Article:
Future Letter To The Last One

This is a fictional letter written to a Christian in the distant future. It was inspired by the book project Letters to a Future Church that is hosted by IVP-Likewise books and Patheos. Please check out some of the great letters composed by thoughtful voices in North American Christianity. Here’s my contribution:

Future Letter to the Last One

Dear Rosa Watkins,

I hope all is well with you. I’ve been wanting to write to you for a while. I’ve been waiting for all the media flurry to subside. I can’t imagine how you emotionally survived the overwhelming attention of being the last professing Christian on our dear planet. I was amazed by the coverage and numerous documentaries of your own spiritual journey and how this ancient faith sustained you to its very end. Are you saddened or thrilled to be the last one? I cannot imagine the emotions you are experiencing as you remain the last disciple of a religious tradition that has existed for several centuries.

I’ve had the coveted opportunity of pouring over global archives on the Christian faith. It appeared to be, and I’d add remains to be through you, a resilient faith for centuries. It had its up and down moments. Seasons of complicity with political and social oppression and exclusion. Missed opportunities to be welcoming to all only to give in to harmful and violent human tendencies. In spite of those less than glorious moments in history it still gave witness to a profound counter-instinctual social and political witness of love in a dying world that was plagued by political, social and religious instability. Your faith survived what many call the Circling. When we all nearly brought our small fragile planet to the brink of political and ecological oblivion.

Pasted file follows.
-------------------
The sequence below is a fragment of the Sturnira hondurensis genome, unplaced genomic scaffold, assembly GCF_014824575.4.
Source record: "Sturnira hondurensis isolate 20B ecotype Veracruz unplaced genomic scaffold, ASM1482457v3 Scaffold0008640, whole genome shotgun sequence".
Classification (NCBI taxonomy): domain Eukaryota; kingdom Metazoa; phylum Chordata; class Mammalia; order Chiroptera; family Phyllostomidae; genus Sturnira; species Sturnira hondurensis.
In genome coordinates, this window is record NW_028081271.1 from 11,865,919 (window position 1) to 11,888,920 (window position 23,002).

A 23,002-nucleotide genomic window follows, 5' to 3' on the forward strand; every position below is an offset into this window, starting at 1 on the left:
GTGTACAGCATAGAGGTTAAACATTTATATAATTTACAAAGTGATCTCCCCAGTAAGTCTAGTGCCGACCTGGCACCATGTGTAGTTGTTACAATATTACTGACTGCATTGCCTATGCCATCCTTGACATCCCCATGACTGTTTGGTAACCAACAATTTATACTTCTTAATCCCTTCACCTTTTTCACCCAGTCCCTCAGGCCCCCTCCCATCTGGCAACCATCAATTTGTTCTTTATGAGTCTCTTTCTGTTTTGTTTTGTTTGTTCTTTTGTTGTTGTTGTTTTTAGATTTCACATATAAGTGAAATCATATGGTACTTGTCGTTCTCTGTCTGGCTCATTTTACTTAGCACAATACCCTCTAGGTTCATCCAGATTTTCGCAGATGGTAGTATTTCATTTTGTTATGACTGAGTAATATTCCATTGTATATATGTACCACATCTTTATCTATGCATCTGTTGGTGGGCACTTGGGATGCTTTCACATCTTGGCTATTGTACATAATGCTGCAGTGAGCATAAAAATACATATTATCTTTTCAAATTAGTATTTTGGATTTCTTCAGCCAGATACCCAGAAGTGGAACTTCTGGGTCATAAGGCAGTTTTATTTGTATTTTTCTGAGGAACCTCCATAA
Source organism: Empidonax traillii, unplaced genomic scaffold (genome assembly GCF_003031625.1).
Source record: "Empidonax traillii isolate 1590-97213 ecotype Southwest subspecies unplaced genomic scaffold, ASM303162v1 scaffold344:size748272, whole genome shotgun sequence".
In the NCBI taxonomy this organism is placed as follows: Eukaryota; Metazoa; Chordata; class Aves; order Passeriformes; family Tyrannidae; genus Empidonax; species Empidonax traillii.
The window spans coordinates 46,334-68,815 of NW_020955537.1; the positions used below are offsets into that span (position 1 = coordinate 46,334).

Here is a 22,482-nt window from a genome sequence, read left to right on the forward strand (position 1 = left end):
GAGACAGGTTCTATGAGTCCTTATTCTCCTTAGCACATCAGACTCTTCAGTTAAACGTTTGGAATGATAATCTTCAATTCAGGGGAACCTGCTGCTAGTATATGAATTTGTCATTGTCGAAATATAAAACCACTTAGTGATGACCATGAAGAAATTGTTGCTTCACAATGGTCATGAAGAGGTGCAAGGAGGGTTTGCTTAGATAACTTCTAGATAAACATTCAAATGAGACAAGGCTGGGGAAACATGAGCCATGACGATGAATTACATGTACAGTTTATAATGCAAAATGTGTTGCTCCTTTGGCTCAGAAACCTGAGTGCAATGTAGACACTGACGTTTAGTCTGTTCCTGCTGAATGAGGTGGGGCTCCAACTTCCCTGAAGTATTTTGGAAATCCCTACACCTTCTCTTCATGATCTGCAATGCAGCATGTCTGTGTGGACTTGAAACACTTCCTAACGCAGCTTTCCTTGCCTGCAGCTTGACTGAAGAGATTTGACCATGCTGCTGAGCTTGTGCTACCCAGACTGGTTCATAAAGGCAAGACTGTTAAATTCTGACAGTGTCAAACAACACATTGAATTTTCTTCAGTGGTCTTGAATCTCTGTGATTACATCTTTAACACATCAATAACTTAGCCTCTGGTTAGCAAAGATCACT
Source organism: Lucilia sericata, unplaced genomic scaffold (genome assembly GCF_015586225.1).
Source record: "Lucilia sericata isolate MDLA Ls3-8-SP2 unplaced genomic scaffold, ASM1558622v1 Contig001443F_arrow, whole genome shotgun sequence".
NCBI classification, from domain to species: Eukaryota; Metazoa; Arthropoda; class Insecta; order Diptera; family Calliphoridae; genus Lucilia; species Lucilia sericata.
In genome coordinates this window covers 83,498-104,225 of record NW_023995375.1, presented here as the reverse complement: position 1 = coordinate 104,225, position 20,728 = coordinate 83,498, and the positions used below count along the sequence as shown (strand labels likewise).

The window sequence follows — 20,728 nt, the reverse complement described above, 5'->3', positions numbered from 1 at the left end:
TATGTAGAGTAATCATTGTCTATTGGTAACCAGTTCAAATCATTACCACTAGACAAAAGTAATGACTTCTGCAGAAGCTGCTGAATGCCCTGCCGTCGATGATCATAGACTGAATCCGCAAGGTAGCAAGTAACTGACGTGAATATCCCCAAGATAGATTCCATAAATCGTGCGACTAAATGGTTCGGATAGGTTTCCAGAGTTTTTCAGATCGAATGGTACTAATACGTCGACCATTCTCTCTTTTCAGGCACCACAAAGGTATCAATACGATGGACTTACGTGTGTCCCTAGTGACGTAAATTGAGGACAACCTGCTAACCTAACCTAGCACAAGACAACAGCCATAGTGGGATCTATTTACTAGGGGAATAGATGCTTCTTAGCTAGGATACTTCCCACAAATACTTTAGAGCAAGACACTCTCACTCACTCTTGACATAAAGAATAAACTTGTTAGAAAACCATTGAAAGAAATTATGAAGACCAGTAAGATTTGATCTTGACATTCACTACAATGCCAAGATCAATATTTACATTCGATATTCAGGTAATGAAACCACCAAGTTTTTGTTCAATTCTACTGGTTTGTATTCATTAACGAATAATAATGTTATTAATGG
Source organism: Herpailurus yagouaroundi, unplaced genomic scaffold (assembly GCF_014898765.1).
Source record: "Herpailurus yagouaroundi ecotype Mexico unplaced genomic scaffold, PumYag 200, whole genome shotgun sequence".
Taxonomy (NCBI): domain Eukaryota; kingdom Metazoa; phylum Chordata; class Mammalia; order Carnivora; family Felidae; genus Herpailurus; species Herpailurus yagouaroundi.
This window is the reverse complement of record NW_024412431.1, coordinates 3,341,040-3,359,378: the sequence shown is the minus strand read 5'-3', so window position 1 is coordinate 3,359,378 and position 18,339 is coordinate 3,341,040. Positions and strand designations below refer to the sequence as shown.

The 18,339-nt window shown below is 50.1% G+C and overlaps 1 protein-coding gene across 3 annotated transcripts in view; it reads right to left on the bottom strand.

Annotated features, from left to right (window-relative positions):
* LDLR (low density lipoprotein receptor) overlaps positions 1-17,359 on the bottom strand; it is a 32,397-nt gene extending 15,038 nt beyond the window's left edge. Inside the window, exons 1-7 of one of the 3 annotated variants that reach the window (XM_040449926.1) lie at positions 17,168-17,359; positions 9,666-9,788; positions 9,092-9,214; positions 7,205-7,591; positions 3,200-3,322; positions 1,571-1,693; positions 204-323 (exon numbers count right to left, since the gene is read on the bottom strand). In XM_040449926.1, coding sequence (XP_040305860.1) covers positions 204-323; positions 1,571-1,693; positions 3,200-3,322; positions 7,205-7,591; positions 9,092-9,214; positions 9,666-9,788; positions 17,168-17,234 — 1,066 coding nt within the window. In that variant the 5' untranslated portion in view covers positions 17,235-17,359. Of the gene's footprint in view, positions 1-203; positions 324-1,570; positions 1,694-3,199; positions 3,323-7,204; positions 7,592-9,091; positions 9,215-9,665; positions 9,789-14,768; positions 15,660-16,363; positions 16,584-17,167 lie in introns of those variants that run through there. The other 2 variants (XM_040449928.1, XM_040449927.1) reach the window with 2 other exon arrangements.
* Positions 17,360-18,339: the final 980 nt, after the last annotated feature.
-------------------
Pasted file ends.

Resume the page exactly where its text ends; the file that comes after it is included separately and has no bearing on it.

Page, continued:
I came across a sermon written by your now deceased pastor, Reverend Josiah Lee, that talked about the completion of what your tradition called the Great Commission. While you have the distinction of being the last Christian, he, of course, has the honor of being celebrated as the last Christian pastor. He said, in his last recorded sermon, that all the nations now follow the teachings of the revered Jesus. I felt a chill down my back when I read the ancient teachings of this person and considered how it has become a vital part of our global socio-political DNA.

Because of this profound Christian witness the global-state we are both privileged to be a part of can not imagine a world where every human being is not given loving dignity by all for all. We cannot imagine a world where a disproportionate number of people live in poverty. In spite of your beloved Christian tradition’s aiding and abetting global injustices until the end of the Circling, the end of the 21st century, something happened.

Your tradition died and rose again in the beginnings of the 21st century to become a global leader to help facilitate what we now see and hear in this present global moment of peace. A world with no war. Where small provinces peacefully collaborate with larger provinces. A global space where we no longer kill each other for a god, a political belief or a natural boundary.